by crystal eyes on Thu May 12, 2011 at 09:13:46 PM PDT

    •  Several dystopian novels come to mind: (12+ / 0-)

      The Black Man by Richard Morgan, Neal Stephenson's Diamond Age and Snow Crash, and any Philip K Dick short story you'd like to cite.  

      We passed 1984 a while back, after all.

      My (and MB's) generation have dropped the ball.  Whether our kids and grandkids can pick it up remains to be seen.  TV has been the bane of our civilization and undoing its grip on our collective psyche is the struggle that is most critical if we are to move beyond global systemic pathology, imo.  

      Otoh, the world's going to end on March 21, so what are we so exercised about?  Hell, that's my wedding anniversary, so I don't have to get a card for my wife or anything.  What could be more convenient?

      "Faced with what is right, to leave it undone shows a lack of courage." - Confucius -/- "Yeah, well, the Constitution is worth it if you succeed." - Nancy Pelosi

      by nailbender on Thu May 12, 2011 at 10:09:26 PM PDT

      [ Parent ]

    •  I was in Cairo in December. (4+ / 0-)
      Recommended by:
      trumpeter, Bronx59, cpresley, Aquarius40
      Lavish fortresses of luxury surrounded by a great sprawl  of poverty, ignorance, and sickness would mean that only the rich will get to see one  hundred.
      This sounds like what I saw in Cairo.

      Republicans are dead set on making the USA part of the 3rd World, so this mght not be long coming to a hometown near you.  

      "If you are going to tell people the truth, be funny or they will kill you." Billy Wilder 1906 - 2002

      by LeftOfYou on Fri May 13, 2011 at 09:03:40 AM PDT

      [ Parent ]

  •  Trouble is, even if you and I don't make it to the (46+ / 0-)

    century mark, there're some exceedingly special youngsters (one of whom turned six years old today), who I'd really like to think could have a chance at the joy of being present on this beautiful planet.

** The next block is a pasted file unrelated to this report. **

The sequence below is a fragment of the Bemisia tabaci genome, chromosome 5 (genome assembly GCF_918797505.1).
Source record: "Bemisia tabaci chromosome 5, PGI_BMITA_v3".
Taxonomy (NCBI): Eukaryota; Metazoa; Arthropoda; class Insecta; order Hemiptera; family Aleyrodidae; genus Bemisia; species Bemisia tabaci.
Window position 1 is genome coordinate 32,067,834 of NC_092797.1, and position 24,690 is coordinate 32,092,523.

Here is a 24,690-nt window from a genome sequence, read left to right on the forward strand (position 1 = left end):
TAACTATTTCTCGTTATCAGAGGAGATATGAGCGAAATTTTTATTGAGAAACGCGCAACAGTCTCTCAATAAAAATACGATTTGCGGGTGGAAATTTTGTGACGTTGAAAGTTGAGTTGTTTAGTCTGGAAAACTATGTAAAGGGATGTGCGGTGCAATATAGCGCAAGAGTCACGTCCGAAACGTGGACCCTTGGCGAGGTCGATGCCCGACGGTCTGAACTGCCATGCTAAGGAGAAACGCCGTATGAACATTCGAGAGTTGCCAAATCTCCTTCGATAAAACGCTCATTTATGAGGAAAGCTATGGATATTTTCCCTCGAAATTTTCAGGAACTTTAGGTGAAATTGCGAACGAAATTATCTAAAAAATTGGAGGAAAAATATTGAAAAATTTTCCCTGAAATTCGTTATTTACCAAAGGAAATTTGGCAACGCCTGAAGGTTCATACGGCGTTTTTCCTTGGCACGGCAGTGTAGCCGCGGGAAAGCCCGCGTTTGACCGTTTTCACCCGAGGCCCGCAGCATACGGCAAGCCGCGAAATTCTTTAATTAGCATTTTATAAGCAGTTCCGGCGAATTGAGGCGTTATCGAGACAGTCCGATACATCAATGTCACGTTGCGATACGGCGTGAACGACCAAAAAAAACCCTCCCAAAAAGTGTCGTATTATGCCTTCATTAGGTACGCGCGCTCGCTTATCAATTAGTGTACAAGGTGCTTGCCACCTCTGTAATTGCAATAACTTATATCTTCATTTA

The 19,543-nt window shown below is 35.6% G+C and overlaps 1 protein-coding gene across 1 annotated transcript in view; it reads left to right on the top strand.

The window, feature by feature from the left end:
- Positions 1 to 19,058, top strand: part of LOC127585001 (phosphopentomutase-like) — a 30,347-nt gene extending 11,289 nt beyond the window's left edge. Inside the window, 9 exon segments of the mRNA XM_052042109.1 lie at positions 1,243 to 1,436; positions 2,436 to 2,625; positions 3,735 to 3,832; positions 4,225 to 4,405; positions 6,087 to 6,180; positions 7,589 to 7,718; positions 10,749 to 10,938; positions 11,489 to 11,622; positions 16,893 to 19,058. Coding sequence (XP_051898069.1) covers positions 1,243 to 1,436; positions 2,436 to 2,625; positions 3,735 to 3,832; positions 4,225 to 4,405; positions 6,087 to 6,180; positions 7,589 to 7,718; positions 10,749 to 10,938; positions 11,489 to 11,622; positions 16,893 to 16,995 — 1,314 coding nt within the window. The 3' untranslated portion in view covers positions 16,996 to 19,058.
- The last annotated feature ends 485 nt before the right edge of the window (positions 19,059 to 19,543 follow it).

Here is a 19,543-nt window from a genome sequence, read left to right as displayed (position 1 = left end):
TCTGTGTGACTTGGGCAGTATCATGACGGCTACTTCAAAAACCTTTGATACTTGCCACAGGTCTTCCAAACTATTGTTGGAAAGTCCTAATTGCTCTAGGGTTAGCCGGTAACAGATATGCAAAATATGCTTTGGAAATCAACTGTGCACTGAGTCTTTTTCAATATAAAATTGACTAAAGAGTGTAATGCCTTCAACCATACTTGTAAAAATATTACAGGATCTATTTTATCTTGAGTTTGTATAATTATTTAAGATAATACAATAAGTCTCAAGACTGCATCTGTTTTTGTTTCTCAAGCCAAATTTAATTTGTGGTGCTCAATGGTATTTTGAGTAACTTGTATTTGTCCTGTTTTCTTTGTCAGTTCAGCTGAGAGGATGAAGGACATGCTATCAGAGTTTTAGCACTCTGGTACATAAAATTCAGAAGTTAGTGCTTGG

And, of course, it would be kind of comforting to think that making a nuisance of myself over the state of the environment since the Santa Barbara oil spill hadn't all been in vain.

    I think six is a good age to learn how to make a solar cooker, don't you?

    I think that people want peace so much that one of these days governments had better get out of the way and let them have it.– Dwight D. Eisenhower

    by DawnN on Thu May 12, 2011 at 09:15:23 PM PDT

  •  A toast to your 104th. (15+ / 0-)

    and to my 85th or whatever the math says.

    Renewable energy will be great, and if we seriously reduce the global birth rate, carbon consumption, deforestation, over-fishing, water depletion, glacial melting, ocean acidification, et al in the next 40 years, we may very well be able to share that toast.

    or perhaps we will not.

    I used to write here as VeganMilitia. I let that user name pass into the history books.

    by Shuksan Tahoma on Thu May 12, 2011 at 09:15:35 PM PDT

  •  I'm seeing a lot more solar panels (18+ / 0-)

    on the roofs of private residences. They're used mostly for hot water, but the power company has to buy back any surplus energy generated. Word gets around pretty fast in the neighborhood. I would hope and expect these units to be standard equipment for new homes.

    "Beer is living proof that God loves us and wants us to be happy." -Benjamin Franklin

    by hotdamn on Thu May 12, 2011 at 09:25:22 PM PDT

  •  Take It To the Owners. (5+ / 0-)